但实际上并没有这么快,我很抱歉 唉,事实并非如此。 为什么呢? 这因为人类遗传学已经告诉我们, 当涉及到我们的端粒酶时, 我们人类生活在刀刃上, 好吧,简单地说, 是的,提高端粒酶的水平 确实减少某些疾病的风险, 但它也增加了某些恶性肿瘤的风险。 所以即使你能买到 Costco样大瓶的端粒酶, 而且有很多网站, 销售这种可疑产品。 但这么做的弊端就是 你可能提高了患癌症的风险。 我们并不想要那样。

现在,别担心 因为,虽然我觉得有点好笑, 现在我们很多人可能在想, 好吧,我宁愿是池塘里的水藻。


人类机体内 就存在着端粒维护机制。 但是我想澄清一件事, 这并不是关于 延长人类的寿命 或使人类达成永生的机制。 这是关于健康的寿命, 健康寿命是指你生命中有多少年 你没有疾病,你很健康,很有生产力, 你兴致勃勃地享受生活。 带病生存与健康寿命相反 是你生命中感觉衰老,生病和死亡的时刻。 所以问题实际就变成 好吧,如果我不能狂饮端粒酶饮料 我们是否能控制 自己端粒的长度。 因此我的良好状态,我的健康, 就不会有这些负面癌症影响的风险? 可以吗?

所以,这是2000年 现在,我已经详细检查 那小小的,极小的,极微的的端粒 快乐地过了很多年, 一个叫伊丽莎 埃佩尔的心理学家 走进我的实验室, 现在,伊丽莎专长的是 严重慢性心理压力, 于身心健康的影响. 她站在我的实验室里, 讽刺的是从那可以看到太平间入口,


她有一个关生有死的问题问我 “在那些长期处于压力的人群中, 端粒会发生什么变化?” 她问我。 你看,她一直在研究照护者, 特别是慢性病儿童的母亲 无论是肠道紊乱,自闭症, 凡你说得出的都有 --- 这个群体显然是长期 处于巨大心理压力之下。 我不得不说,她的问题 深深地改变了我。 你看,长期以来, 我一直在思考端粒 那些微小的分子结构, 和那控制端粒的基因。 当伊丽莎问我 有关照护者的研究。 我突然看到端粒, 在崭新的亮点之中。 我看到了超越基因和染色体之外, 进入到我们所研究的人 真实的生活之中, 我自己也是个妈妈 在那一刻, 我被这些女人的形象所触动。 照顾一个有病的孩子, 很难处理, 常常没有帮助 而这样的女人,显然, 经常看起来疲惫不堪。 那么她们的端粒 会不会也损耗了呢?

所以,我们的所有的好奇心 马上超速运转。 伊丽莎为我们第一个研究 选了一组这样的照护妈妈。 我们想要问: 端粒的长度 与她们照顾慢性病孩子的年数相比. 四年过去了, 在所有的结果都来临这一天, 伊丽莎看着 我们的第一个散点图, 简直深吸了一口气, 因为数据呈现一个模式, 正是我们最害怕 可能存在的梯度变化。 就呈现在那页上。 时间越长,年数越多, 母亲处于 在这照顾者的情况下, 不管她的年龄的大小, 她的端粒越短。 和她越感到 她的处境压力越大 她的端粒酶越低, 她的端粒越短。

所以我们发现了一些前所未闻的东西: 你承受的慢性压力越大, 你的端粒越短, 意味着你越有可能 过早患病 也许是英年早逝。 我们的研究结果意味着 人们的生活事件, 以及我们对这些事件的反应方式 可以改变 你如何维持你的端粒。 端粒长度并不只是年岁长短, 伊丽莎的问题于我而言, 就在她第一次来到我的实验室时, 的确是一个生死问题。

现在,幸运的是 隐藏在这些数据中有希望。 我们注意到一些母亲, 尽管细心照顾 她们的孩子多年, 却能够维持她们的端粒。 所以仔细研究这些女人 她们能承受压力。 不知何故她们能 经历她们的处境, 不当作一日复一日的威胁 而是作为挑战。 这给了我们所有人一个领悟: 我们可以控制自己的老化过程。 一直深入到我们的细胞。

好了,现在我们起初的好奇 变得有传染性。 成千上万的科学家 从不同的领域 加入他们的专业知识在 端粒的研究上, 研究结果也大量涌现。 超过10,000篇 科技论文与统计。 所以,有一些研究 很快证实了我们的初步发现。 是的,慢性应激 对端粒不好。 现在许多研究揭示, 我们在这种老化过程 有更多的掌控权, 比我们所能想象的更多。 举几个例子: 加利福尼亚洛杉矶大学的一项研究, 长期照顾患有痴呆症亲人, 研究他们的照顾者 端粒的维持能力, 发现它得到了改善, 通过练习一种冥想, 只需每天12分钟持续两个月。 态度很重要。 如果你习惯了消极的思考, 你通常遇到压力情形 会以威胁应激作反应, 比如,你的老板想见你, 你自然而然地想, “我就要被解雇了,” 你的血管收缩, 和你的压力荷尔蒙 皮质醇水平升高, 而且持续在那, 随着时间的推移, 这种持续高水平的皮质醇 实际上,抑制你的端粒酶, 不利于你的端粒。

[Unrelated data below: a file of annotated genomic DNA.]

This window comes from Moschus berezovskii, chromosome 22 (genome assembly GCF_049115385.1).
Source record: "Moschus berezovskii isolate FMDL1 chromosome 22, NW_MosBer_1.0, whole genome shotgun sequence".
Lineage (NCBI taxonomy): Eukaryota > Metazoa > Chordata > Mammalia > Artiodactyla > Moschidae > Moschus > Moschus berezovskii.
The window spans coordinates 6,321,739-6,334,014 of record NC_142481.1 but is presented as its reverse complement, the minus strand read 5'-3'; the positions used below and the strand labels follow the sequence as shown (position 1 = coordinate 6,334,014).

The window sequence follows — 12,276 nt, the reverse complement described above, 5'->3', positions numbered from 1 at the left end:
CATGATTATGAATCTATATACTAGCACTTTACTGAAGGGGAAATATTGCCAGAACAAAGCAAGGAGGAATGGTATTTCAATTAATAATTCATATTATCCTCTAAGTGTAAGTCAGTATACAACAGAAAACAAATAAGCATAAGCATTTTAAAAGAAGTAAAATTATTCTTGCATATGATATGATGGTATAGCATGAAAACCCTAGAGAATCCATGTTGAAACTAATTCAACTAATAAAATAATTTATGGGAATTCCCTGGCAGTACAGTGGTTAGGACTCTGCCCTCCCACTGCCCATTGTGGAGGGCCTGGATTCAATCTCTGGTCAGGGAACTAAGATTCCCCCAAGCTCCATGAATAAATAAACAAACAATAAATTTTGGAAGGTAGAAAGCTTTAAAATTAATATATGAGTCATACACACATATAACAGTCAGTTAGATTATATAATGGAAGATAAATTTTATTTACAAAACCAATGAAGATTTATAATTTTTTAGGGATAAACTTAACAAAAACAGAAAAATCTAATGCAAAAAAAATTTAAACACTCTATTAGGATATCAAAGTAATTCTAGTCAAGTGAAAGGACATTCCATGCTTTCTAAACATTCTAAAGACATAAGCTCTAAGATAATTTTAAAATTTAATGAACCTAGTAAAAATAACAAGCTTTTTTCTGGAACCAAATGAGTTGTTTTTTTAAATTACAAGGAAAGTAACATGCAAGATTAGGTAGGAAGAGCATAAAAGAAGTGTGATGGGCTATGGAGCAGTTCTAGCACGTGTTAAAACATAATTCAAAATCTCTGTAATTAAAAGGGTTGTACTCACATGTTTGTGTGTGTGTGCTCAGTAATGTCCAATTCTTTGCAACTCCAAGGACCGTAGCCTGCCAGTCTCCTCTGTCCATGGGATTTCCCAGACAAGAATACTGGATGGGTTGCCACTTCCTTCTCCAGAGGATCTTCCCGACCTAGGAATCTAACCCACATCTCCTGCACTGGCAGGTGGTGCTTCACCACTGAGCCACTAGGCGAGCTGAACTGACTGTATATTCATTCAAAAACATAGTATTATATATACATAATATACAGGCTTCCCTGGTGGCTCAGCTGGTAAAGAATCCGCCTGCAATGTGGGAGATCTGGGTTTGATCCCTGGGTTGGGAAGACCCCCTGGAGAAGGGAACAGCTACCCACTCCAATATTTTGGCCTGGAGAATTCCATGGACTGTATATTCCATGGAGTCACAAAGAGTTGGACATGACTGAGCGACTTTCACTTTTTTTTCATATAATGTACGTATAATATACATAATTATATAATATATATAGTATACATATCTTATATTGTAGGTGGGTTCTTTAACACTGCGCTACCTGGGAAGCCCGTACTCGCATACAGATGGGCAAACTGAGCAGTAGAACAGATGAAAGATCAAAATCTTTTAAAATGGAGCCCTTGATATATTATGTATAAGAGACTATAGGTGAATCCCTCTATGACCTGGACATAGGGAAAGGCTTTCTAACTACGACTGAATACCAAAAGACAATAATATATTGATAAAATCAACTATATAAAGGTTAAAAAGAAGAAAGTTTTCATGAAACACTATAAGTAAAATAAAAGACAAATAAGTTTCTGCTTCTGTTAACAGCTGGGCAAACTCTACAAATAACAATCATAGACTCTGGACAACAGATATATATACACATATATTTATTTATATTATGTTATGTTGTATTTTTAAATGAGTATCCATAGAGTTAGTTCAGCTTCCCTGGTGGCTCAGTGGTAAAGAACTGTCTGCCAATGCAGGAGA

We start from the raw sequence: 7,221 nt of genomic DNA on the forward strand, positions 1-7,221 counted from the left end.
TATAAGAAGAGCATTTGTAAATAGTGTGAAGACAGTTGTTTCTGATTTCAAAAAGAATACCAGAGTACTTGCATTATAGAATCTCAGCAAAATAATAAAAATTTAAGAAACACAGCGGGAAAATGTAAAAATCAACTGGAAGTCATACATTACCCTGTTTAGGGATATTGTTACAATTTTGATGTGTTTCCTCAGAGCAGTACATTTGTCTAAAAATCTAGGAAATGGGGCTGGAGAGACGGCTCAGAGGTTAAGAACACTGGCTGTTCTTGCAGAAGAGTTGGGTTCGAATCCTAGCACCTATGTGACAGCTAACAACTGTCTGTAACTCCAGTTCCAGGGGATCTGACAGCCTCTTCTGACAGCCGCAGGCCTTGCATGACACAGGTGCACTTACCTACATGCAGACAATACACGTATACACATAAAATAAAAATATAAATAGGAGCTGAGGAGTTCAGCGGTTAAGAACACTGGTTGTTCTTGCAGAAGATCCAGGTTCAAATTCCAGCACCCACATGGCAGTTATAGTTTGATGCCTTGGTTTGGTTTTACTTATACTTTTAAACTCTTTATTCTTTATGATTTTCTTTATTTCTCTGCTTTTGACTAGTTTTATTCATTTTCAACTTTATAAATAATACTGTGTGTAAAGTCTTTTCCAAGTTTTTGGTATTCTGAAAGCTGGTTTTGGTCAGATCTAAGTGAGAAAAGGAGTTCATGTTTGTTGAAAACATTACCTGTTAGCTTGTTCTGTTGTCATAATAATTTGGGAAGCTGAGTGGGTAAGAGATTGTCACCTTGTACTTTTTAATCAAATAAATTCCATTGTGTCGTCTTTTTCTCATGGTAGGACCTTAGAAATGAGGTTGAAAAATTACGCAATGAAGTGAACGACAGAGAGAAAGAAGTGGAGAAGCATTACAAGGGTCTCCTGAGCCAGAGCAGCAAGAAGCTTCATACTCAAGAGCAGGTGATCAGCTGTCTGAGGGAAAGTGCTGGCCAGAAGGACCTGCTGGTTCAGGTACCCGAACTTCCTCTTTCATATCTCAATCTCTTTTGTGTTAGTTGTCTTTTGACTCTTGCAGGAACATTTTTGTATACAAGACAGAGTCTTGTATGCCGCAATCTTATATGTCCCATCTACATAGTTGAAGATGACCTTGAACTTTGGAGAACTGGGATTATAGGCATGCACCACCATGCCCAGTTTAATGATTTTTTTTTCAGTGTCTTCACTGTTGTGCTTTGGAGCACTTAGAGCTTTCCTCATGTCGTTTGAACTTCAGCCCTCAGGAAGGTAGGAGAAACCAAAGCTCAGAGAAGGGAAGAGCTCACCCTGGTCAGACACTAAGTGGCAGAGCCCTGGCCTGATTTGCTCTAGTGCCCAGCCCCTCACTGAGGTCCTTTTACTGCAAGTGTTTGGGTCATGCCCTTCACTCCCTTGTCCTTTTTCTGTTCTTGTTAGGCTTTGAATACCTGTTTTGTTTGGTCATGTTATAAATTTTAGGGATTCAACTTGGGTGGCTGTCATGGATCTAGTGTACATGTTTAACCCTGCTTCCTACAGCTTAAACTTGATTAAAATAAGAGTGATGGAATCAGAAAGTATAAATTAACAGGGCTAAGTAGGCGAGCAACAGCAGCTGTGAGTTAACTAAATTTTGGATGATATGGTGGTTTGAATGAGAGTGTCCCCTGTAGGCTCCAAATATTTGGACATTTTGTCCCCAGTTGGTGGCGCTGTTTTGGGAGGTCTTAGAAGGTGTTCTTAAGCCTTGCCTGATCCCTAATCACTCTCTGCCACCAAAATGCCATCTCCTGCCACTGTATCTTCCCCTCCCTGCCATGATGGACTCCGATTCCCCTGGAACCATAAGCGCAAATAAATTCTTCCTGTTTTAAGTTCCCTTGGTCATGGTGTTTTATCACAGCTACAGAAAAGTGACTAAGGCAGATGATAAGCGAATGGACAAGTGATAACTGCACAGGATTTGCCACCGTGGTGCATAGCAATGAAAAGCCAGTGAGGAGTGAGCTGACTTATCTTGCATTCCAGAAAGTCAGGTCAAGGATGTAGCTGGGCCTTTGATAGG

另一方面, 如果你通常视有压力的事情, 作为一个有待解决的挑战, 于是,血液流向你的心脏。 和你的大脑, 你经历了一个简短的 但兴奋的皮质醇峰值。 感谢那个 “来吧”的态度, 你的端粒会没事, 所以, 这一切告诉我们什么? 你的端粒很好。 你真的有权力 改变正在发生的事情 对你自己的端粒。

但我们的好奇心 变得越来越強烈, 因为我们开始想知道, 我们自己皮肤以外的因素呢? 它们也能影响 我们的端粒维持吗? 你知道,我们人类 是极度的群居动物 我们的端粒也可能是有社会性的吗? 结果令人吃惊。 早在童年时代, 情感上的忽视、暴露在暴力之中, 欺凌和种族主义 都会影响你的端粒, 其影响是长期的。 你能想象对孩子的影响, 在战区度过多年, 人们不能信任邻居, 在他们的社区觉得不安全, 端粒长度较短。 所以你的家庭住址 对端粒也很重要。 反过来, 紧密结合的社区, 长久的婚姻, 甚至终身的友谊, 改善端粒的维持。

那么这一切告诉我们什么? 它告诉我们,我有力量 影响我自己的端粒, 我也有能力影响你的。 端粒科学告诉我们 我们是那么的连接在一起。

但我还是很好奇。 我真的想知到, 我们所有人 将遗留给下一代什么? 我们是否会投资 在下一个年轻男女, 透过显微镜窥视 下一个小动物, 下一堆绿藻, 对某个问题很好奇 我们今天都不知道是个问题? 这可能是个很好的 会影响整个世界的问题. 也许,也许你对自己很好奇。 现在你知道了 如何保护你的端粒, 你好奇你将要做什么吗? 在身体健康的几十年。 现在你知道你可以影响 其他人的端粒, 你是否好奇 你将如何改变世界? 现在你知道了 好奇心改变世界的力量, 你将如何确定 世界投资于好奇心 为了下一代,为了来人? 谢谢。



只看该作者 沙发  发表于: 2022-07-14
Could your thoughts make you age faster?
Apr 26, 2017 / Elizabeth Blackburn + Elissa Epel
Researchers are finding that your mental patterns could be harming your telomeres — essential parts of the cell’s DNA — and affecting your life and health. Nobel Prize-winning scientist Elizabeth Blackburn and health psychologist Elissa Epel explain.
How can one person bask in the sunshine of good health, while another person looks old before her time? Humans have been asking this question for millennia, and recently, it’s becoming clearer and clearer to scientists that the differences between people’s rates of aging lie in the complex interactions among genes, social relationships, environments and lifestyles. Even though you are born with a particular set of genes, the way you live can influence how they express themselves. Some lifestyle factors may even turn genes on or shut them off.

Deep within the genetic heart of all our cells are telomeres, or repeating segments of noncoding DNA that live at the ends of the chromosomes. They form caps at the ends of the chromosomes and keep the genetic material from unraveling. Shortening with each cell division, they help determine how fast a cell ages. When they become too short, the cell stops dividing altogether. This isn’t the only reason a cell can become senescent — there are other stresses on cells we don’t yet understand very well — but short telomeres are one of the major reasons human cells grow old. We’ve devoted most of our careers to studying telomeres, and one extraordinary discovery from our labs (and seen at other labs) is that telomeres can actually lengthen.